Collected Essays and Commemorative Volumes: Festschriften, Melanges:
1) Collected works of an art historian offers the convenience of the book format over locating articles published in diverse journals.
2) Festschriften and Melanges contain essays written to honor an influential art historian and are a reflection of his/her influence within the field and across generations of art historians. Festschriften may also provide a brief biography of the honoree and a complete bibliography of his/her books and journal articles.
The Bibliography of the History of Art and the International Bibliography of Art databases index the contents of Festschriften and Melanges, 1975 - present.
For Festschriften and Melanges published prior to 1973 consult:
Rave, Paul. Kunstgeschichte in Festschriften. Berlin: Velag Gebr. Mann, 1962.
Lincoln, Betty. Festschriften in Art History 1960-1975. New York: Garland, 1988.
Example: Romanesque Art and Thought in the Twelfth Century: Essays in Honor of Walter Cahn. Edited by Colum Hourihane. Princeton University Press, 2008.
Periodicals and Series:
Periodicals or serials are issued periodically or serially, usually at fixed intervals. Most art periodicals appear monthly, bimonthly, or quarterly. Those issued once a year are designated annuals or yearbooks. Periodicals present recent scholarly research and may contain current information on art trends, reviews of exhibitions, news items, and book reviews.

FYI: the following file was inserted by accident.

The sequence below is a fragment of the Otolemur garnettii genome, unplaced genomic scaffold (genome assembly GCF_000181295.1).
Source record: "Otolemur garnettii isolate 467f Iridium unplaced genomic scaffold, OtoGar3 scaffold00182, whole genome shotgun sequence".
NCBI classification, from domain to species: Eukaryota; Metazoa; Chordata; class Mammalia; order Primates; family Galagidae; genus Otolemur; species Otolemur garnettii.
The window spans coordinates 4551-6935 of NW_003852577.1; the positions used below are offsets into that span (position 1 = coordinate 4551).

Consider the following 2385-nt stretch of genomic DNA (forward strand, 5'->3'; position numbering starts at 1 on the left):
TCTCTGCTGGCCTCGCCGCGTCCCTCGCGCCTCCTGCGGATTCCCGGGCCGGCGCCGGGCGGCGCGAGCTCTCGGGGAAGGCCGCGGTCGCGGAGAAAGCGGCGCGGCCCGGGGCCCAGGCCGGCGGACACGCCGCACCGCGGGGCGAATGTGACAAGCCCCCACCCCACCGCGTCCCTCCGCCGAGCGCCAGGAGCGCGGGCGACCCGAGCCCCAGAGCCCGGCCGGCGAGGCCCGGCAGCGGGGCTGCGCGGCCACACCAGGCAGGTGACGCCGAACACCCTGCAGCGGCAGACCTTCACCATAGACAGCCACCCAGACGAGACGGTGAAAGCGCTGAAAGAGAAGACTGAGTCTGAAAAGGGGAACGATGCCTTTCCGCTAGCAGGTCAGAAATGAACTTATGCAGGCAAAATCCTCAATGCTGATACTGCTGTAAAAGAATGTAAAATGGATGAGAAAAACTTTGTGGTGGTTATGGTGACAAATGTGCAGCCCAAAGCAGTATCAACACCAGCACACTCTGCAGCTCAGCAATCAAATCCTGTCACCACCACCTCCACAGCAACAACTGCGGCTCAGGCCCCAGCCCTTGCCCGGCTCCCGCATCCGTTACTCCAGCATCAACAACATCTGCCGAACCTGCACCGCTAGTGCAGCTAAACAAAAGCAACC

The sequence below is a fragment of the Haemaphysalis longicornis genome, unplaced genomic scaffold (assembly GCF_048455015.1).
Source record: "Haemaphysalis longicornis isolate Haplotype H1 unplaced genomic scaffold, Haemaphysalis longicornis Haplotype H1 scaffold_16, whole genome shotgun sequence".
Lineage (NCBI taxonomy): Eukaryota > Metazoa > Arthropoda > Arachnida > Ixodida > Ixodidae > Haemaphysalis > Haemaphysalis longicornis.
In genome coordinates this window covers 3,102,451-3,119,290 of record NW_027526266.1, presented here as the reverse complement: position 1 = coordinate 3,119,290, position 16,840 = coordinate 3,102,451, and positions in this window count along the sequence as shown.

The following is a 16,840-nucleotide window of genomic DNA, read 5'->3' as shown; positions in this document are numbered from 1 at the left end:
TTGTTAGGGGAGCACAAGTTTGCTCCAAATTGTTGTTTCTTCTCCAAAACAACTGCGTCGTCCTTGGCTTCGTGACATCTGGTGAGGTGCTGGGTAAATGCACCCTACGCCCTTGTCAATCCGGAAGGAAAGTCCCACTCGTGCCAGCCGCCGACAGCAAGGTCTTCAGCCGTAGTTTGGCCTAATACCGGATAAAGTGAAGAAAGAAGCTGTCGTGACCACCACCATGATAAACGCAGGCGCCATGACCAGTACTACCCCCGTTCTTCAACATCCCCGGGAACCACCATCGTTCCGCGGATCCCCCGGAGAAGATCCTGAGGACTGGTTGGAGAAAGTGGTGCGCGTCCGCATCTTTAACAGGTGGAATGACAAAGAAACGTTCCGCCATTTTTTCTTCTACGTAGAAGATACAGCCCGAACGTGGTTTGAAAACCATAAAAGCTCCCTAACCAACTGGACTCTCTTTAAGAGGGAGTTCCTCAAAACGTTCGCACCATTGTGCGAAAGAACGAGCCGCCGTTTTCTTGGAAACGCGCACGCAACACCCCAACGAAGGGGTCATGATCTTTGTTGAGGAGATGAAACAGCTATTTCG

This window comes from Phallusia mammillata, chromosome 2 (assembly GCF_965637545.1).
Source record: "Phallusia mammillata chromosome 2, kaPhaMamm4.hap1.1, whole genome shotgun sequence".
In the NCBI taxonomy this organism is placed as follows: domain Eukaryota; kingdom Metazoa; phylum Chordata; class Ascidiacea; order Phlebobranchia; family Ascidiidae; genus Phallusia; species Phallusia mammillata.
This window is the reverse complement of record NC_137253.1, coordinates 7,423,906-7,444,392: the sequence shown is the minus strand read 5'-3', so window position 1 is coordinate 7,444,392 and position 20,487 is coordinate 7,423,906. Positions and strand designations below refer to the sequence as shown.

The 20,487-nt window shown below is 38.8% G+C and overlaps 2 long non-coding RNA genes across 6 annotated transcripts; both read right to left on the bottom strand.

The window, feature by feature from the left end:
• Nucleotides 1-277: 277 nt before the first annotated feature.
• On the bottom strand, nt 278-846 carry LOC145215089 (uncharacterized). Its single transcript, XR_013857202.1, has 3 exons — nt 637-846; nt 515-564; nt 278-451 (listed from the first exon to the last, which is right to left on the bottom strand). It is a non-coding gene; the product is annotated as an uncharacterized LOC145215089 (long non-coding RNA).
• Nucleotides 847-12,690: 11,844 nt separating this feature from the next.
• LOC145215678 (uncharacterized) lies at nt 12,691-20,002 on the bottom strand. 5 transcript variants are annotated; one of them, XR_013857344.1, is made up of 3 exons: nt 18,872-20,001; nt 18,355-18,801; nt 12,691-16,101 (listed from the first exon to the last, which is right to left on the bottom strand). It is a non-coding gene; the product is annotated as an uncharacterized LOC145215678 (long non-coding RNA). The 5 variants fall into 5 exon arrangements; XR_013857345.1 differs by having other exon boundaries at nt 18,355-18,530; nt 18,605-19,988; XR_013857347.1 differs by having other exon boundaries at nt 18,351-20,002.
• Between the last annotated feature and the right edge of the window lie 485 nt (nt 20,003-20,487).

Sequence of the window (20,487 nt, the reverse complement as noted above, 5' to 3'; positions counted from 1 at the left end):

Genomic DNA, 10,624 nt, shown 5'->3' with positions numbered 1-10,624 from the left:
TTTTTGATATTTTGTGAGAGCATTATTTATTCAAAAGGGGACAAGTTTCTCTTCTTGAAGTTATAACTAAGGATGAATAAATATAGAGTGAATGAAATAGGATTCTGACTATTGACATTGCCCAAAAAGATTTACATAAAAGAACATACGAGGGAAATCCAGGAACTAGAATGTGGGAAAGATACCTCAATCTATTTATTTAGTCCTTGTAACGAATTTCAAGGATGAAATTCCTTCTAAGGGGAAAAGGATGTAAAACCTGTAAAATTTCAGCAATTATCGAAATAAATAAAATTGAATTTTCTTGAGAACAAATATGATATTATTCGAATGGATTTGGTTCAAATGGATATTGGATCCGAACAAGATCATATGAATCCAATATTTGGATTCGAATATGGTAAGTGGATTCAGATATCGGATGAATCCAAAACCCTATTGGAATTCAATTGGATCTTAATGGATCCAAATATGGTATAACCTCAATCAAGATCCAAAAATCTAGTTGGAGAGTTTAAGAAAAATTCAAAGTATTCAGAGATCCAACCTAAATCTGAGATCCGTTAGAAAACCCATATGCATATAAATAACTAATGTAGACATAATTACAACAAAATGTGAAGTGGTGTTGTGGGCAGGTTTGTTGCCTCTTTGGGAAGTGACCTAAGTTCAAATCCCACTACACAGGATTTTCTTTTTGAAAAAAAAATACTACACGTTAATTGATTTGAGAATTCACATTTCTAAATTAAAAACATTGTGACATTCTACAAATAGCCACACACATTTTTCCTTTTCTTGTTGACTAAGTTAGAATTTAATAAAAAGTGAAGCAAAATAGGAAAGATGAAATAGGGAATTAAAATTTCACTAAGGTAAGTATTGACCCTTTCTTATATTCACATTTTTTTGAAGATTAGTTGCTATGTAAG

A series is a number of separate works issued in succession, each volume bearing a collective title which appears at the head of the title page, on the half title page, or on the cover. A series is normally issued by the same publisher in a uniform style and frequently in numerical sequence. Librarians often refer to them as monographic series. Some series, which have a well defined focus, are classified together. That is, all volumes bear the same call number with volume numbers. In other series, each book is cataloged separately according to the Library of Congress subject headings and receives it own call number. In compiling a bibliography, accurate notation of series titles and all number notations is very important.
Example: Caviness, Madeline Harrison. The Windows of Christ Church Cathedral Canterbury. Corpus vitrearum Medii Aevi, Great Britain, v2. London: Oxford University Press, 1981.
Most information extrapolated from: Muehsam, Gerd. Guide to Basic Information Sources in the Visual Arts. Santa Barbara: Jeffrey Norton Publishers, 1977.